I still remember the day a year ago, when I had my first interview with the PULSE team contact at GSK, offering a few options of roles I might be interested in for PULSE. The first 2 options they talked me through were similar to roles I had already had at GSK. The third option was “out of the box”. It was in an area I had no proven expertise in, but I had put in down as the area I wanted to develop in. I remember the PULSE contact saying “This would be a challenging role – I assume you want to be really stretched?”. I said “Yes” confidently, however the thought in the back of my mind was “This is the role I am going to spectacularly fail at. At least it won’t be at GSK!”.
I have always regarded myself as a “Jack of all trades, Master of none”. But, my PULSE assignment was a great opportunity to test myself in a totally new team, within a new sector, where I had no core expertise in the areas the organisation were focused on. And, after 11 years at GSK, I was ready for a change. I was paired with Malaria No More (MNM) UK, an advocacy and communications based charity with extraordinary ambitions to make malaria no more within a generation. MNM UK focus on building strong links with political leaders (particularly the UK government) and creative partners to deliver Global moments and campaigns that have a global reach. I had never worked with politicians, or in a communications teams. My initial assignment was to build a European strategy for MNM UK.
I was MNM UK’s first PULSE volunteer. 6 months had passed from when MNM UK had requested a volunteer. Just as I arrived in June 2018, the organisation embarked on a Strategic review to decide on priorities for the next 3-5 years. This was expected to complete by Oct 2018, and consequently all future activities (including Europe work) were put on hold. So, I spent the first couple of months convinced that my prophecy was going to come true, that I would fail to add any value to the NGO. I had to curb my expectations and tell myself that I was going to enjoy having a break from GSK, and learn about a new sector. I asked my NGO supervisor to keep me busy and he got me involved in a new policy area for MNM UK, and asked me to work with other teams on their wish-list. One such project was to build a CEO round-table. Another was to secure a fundraising partnership with a new corporate partner. I looked at the impossible tasks before me, and thought the least I could do was test the water – but no one would be surprised that I hadn’t achieved these things.
As I explored the CEO round-table options, I started to think that it would be much easier to go where the CEOs already convene (like Davos). So, I approached the World Economic Forum (WEF), who convenes Davos, and asked them if they would be interested in a partnership. To my surprise, they were interested, and I managed to have a few meetings where we agreed to collaborate on a high level event at the World Bank Annuals in October 2019, which is attended by several CEOs and Finance Ministers. In 2019 this will be one of MNMUK’s key ways of building on the momentum from last year’s malaria summit and Commonwealth commitment. Before I left, I had initiated conversations with other malaria partners on this event to develop an “Innovative Financing mechanism” for malaria.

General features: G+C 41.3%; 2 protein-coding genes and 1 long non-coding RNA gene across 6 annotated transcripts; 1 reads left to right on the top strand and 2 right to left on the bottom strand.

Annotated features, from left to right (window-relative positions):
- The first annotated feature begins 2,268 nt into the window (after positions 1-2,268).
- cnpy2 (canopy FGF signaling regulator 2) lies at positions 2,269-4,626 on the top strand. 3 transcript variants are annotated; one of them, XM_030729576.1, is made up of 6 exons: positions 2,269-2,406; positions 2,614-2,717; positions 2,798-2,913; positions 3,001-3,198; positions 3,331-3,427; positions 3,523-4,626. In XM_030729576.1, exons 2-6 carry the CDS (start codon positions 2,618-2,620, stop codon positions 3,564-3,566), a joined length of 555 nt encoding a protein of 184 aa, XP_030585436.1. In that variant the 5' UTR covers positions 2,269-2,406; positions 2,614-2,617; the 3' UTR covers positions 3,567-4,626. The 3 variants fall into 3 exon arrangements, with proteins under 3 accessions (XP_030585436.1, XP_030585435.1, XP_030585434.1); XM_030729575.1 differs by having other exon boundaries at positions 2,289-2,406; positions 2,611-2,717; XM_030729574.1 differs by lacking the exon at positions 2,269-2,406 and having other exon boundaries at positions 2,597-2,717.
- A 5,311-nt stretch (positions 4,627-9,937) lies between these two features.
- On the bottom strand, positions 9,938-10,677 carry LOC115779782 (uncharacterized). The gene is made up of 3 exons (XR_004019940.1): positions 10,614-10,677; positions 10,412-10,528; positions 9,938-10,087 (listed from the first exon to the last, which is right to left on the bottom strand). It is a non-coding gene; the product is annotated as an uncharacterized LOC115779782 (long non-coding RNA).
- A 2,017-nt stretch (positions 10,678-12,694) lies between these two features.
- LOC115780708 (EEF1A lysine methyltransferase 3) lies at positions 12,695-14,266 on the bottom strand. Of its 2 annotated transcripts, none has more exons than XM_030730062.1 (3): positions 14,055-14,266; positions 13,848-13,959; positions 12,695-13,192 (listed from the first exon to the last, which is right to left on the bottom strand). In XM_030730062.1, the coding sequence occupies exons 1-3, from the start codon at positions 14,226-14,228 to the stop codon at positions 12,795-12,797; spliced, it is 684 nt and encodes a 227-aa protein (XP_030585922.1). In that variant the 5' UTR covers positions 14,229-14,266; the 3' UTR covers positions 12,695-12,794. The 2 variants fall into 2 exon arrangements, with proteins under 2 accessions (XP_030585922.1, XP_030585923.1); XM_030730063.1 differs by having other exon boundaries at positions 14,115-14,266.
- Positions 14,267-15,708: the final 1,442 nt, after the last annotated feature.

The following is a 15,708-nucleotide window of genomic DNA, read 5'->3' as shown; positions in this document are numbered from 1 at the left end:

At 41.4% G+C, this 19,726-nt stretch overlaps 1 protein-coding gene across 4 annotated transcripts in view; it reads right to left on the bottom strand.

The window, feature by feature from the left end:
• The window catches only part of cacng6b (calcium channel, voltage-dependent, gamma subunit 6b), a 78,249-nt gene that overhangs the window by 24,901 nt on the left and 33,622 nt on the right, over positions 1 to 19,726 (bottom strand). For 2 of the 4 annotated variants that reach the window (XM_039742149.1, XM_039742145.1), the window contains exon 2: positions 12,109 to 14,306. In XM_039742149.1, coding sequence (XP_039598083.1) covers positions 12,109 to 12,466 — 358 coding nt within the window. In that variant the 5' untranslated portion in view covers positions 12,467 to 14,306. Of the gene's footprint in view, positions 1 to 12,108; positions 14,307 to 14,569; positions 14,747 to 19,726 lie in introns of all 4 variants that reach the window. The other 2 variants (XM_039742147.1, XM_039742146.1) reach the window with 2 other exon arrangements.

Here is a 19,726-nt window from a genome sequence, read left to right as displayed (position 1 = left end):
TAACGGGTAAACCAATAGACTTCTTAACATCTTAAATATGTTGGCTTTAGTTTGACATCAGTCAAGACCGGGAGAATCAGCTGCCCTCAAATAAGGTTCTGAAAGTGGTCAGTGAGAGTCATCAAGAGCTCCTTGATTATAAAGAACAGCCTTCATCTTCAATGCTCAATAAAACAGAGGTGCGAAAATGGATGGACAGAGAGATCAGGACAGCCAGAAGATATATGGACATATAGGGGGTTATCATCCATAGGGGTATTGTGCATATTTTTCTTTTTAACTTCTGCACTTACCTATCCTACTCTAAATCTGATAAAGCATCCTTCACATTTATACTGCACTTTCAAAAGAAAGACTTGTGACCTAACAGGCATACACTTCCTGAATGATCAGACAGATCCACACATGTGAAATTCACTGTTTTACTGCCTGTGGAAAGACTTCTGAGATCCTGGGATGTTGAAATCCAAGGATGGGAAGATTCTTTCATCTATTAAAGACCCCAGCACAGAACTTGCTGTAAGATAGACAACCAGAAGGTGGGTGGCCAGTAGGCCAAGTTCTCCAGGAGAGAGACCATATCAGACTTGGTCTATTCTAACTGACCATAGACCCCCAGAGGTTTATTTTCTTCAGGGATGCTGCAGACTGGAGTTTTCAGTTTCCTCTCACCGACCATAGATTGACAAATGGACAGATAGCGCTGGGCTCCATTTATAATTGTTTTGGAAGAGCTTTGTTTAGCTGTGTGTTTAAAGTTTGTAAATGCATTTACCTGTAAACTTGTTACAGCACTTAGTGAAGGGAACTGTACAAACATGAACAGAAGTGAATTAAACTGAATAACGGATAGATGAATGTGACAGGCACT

Fundraising is key for charities, but it’s also soul-destroying, as people switch off as soon as they hear the word “charity”. I felt passionately that the only way to secure a fundraising partnership is by attending networking events, where people cannot ignore you. So, I investigated a good forum to attend an event, and suggested it to the Fundraising team at MNM UK. They were very supportive of me attending, and it led to several opportunities, not least being advertised by a Chamber of Commerce in their magazine which has a readership of 18,000 business contacts based in the UK. I also motivated an influential London-based philanthropist to get involved in a couple of high-profile MNM UK events, and who could put MNM UK in touch with other influential political and fundraising contacts.
I also explored a new policy area of “Substandard and Falsified drugs” on behalf of MNM UK, with academics, public institutions, NGOs, Private sector, etc. The initial contact was to establish if MNM UK could add any value in these discussions. We heard from many partners who felt that MNM UK could add tremendous value. Slowly it led to gaining internal support within MNM UK for this area, and then exploring a tangible opportunity in Rwanda, a key country that MNM UK are focused on. I built relationships with a wide variety of stakeholders that MNM UK had previously not been in contact with. But, my most important contribution was at the first Global conference on this topic, where I spoke up towards the end of the conference and was instrumental in developing the final statement from the conference, calling on governments to act.
My most important lesson from the assignment, is that “It’s always worth challenging yourself, as it is so much more gratifying when you can pull it off, but most of all trust you are good enough”. I am so grateful to the NGO for taking a chance on me and investing, supporting, coaching, and trusting me to help them. The MNM UK team were inspirational to work with, and I am so proud of what they have achieved, and am glad to say I have been part of the team. This assignment has been nothing short of a dream come true.
I have now been back at GSK for a couple of weeks, but am desperate to make sure that I keep supporting my NGO! So, for the month of Feb, I will be giving up chocolate to raise some funds. Please sponsor me on the JustGiving page where I will tell you the connection between chocolate and malaria: https://www.justgiving.com/fundraising/ambily-banerjee